Whilst hanging out on the set of Nimród Antal’s Armored today (a nifty-looking heist flick due for a probable ’08 release from Screen Gems), I got the opportunity to chat with Columbus Short (star of Stomp the Yard and the lone black writer on Studio 60), who was wandering about the set blowing on a harmonica in between takes. What might’ve seemed strange to some made perfect sense to me: one of the reasons I was eager to visit the set today (besides watching the very talented Antal do his thing) was to talk Little Walter and Cadillac Records with the up-and-coming Mr. Short.
Written and directed by Darnell Martin, Cadillac Records is actually the story of Chess Records, the label (named after its founder, Leonard Chess) that transformed American pop culture by disseminating the rough and tumble and thoroughly brilliant music of giants like Muddy Waters, Willie Dixon, Chuck Berry and Little Walter. For those unfamiliar with the history, Little Walter’s story is the most tragic: a harmonica-playing legend before the age of twenty (backing Muddy Waters on such classic tracks as “Hoochie Coochie Man” and “Mannish Boy”), Walter got hooked on booze and, later, heroin before succumbing to various maladies and a lot of hard livin’ in 1968. He was gone far too soon, but every time you hear any blues, folk or rock musician playing the harmonica, somewhere in there, you’re hearing Little Walter.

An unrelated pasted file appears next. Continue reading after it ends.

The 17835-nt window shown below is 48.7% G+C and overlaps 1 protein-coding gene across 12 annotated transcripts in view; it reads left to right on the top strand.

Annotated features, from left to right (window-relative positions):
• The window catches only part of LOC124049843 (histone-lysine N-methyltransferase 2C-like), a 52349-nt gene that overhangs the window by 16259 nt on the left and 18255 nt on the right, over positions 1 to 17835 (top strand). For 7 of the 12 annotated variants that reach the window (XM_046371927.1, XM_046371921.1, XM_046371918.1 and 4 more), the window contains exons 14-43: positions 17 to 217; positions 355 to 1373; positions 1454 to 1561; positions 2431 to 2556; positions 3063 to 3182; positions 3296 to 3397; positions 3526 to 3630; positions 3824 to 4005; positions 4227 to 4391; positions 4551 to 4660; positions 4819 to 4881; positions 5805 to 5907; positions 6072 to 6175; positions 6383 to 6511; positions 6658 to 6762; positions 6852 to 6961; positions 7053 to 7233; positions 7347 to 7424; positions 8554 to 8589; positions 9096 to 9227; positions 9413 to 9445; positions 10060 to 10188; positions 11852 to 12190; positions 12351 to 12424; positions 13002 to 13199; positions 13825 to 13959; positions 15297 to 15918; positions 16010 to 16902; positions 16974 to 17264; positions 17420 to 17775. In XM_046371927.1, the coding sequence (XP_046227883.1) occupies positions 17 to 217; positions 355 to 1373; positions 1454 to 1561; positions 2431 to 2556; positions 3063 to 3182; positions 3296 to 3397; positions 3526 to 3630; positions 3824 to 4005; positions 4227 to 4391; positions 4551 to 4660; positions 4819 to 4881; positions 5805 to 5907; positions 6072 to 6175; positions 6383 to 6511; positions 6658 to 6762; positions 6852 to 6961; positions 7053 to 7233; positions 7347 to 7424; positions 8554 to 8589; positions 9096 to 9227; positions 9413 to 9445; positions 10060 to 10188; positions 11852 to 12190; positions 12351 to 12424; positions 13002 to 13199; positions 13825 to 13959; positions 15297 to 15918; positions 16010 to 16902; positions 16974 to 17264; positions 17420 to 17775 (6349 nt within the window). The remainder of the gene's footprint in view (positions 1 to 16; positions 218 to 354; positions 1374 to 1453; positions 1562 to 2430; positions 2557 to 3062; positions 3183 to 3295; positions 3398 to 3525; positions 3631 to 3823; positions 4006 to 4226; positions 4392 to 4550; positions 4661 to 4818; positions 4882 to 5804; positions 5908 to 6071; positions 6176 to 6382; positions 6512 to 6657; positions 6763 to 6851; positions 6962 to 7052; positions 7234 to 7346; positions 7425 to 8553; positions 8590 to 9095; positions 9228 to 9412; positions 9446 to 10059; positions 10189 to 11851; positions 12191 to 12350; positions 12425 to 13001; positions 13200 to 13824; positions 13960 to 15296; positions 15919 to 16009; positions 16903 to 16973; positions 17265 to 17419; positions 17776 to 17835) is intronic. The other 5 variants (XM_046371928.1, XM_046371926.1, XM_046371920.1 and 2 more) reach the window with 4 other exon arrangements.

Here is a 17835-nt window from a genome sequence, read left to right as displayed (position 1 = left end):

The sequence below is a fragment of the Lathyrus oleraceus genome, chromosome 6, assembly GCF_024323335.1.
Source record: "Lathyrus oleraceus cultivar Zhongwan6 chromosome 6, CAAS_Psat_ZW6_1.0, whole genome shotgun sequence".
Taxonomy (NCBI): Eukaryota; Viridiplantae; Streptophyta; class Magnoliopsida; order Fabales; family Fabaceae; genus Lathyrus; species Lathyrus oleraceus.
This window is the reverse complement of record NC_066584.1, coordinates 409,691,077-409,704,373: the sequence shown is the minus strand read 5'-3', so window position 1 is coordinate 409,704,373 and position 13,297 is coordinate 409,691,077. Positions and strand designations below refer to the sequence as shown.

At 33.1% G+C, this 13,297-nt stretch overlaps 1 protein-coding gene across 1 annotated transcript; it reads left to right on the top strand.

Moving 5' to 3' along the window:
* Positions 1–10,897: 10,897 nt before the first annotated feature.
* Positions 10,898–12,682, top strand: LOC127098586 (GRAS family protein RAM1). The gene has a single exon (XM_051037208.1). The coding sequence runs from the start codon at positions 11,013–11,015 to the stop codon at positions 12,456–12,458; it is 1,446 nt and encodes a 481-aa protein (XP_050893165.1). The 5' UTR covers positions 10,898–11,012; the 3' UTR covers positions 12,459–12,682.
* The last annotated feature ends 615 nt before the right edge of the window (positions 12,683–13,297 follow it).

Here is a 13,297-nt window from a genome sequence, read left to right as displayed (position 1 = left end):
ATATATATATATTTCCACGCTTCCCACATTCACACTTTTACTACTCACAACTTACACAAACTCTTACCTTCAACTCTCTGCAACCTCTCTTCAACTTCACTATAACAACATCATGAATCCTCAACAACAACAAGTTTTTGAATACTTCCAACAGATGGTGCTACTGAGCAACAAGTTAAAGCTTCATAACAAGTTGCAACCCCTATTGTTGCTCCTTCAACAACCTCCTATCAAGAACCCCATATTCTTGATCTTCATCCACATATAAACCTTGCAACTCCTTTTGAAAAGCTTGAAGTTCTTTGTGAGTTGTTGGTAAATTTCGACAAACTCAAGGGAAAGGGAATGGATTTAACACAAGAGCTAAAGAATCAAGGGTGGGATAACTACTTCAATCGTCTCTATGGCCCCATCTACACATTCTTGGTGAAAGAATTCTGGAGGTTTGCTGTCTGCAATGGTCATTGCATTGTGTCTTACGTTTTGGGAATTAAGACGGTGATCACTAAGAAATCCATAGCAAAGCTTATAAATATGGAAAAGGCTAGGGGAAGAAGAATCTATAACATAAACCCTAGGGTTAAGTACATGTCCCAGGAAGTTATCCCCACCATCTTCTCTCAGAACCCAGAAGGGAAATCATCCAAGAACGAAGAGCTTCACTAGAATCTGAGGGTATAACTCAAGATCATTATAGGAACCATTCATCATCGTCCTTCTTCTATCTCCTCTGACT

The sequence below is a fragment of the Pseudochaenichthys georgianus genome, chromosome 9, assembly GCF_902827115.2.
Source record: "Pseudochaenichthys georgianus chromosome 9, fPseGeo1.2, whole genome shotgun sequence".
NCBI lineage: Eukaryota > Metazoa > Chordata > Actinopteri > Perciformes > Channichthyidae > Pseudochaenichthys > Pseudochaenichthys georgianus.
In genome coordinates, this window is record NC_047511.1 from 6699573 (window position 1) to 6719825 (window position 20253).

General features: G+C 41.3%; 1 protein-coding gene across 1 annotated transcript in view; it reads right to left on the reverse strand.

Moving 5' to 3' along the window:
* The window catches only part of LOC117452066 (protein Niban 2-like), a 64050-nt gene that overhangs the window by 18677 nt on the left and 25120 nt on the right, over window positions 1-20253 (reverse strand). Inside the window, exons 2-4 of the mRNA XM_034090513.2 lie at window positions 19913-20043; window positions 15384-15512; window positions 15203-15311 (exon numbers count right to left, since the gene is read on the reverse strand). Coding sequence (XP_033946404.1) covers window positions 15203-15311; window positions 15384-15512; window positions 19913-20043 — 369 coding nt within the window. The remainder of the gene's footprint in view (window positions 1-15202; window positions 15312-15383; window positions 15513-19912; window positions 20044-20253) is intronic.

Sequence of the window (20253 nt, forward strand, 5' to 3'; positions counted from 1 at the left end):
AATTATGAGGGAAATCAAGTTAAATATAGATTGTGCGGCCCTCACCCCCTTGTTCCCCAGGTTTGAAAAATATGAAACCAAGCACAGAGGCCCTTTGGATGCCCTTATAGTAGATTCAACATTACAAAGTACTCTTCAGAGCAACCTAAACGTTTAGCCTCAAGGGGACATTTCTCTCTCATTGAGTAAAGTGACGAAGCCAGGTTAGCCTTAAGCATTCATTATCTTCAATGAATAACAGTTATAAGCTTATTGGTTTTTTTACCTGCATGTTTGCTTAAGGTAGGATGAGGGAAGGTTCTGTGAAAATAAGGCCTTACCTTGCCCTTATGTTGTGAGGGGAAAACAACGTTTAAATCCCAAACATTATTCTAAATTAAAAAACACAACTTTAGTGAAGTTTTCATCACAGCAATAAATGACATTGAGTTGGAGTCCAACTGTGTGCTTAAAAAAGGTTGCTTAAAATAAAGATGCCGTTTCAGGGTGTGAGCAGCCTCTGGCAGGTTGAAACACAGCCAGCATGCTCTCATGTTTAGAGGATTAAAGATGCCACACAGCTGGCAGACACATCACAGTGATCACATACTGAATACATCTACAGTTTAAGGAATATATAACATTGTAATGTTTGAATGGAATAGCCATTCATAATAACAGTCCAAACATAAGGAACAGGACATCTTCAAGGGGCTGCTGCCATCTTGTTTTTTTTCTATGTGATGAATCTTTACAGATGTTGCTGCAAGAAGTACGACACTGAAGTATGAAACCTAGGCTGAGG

Up until now, it was unclear as to how Martin planned to tell the story of Chess Records. Would it be told through Leonard or through one (or more) of the musicians. According to Short, it’s going to be both: “It’s basically Jeffrey [Wright, as Muddy Waters], Adrien [Brody, as Leonard Chess] and myself. And then Beyonce [Knowles, as Etta James]. And Cedric [The Entertainer, as Willie Dixon] is kind of the narrator of it all.”
Short then went on to say that he’ll begin fasting this Saturday to prepare for the part of Little Walter – which is interesting since he’s got two weeks of heavy duty action scenes left on Armored (he allows that he “might pass out in between takes”). He also confirmed that Mos Def has been cast, though he didn’t specify whether he’s playing Chuck Berry or one of the label’s other monumental musicians.
Cadillac Records is Darnell Martin’s first theatrical feature since 2001’s Prison Song and, amazingly, only her second since making his debut with the critically adored I Like It Like That all the way back in 1994. Martin’s done a lot of television in the interim, but does she still have the chops to make a proper movie out of this incredibly promising material? We’ll soon see.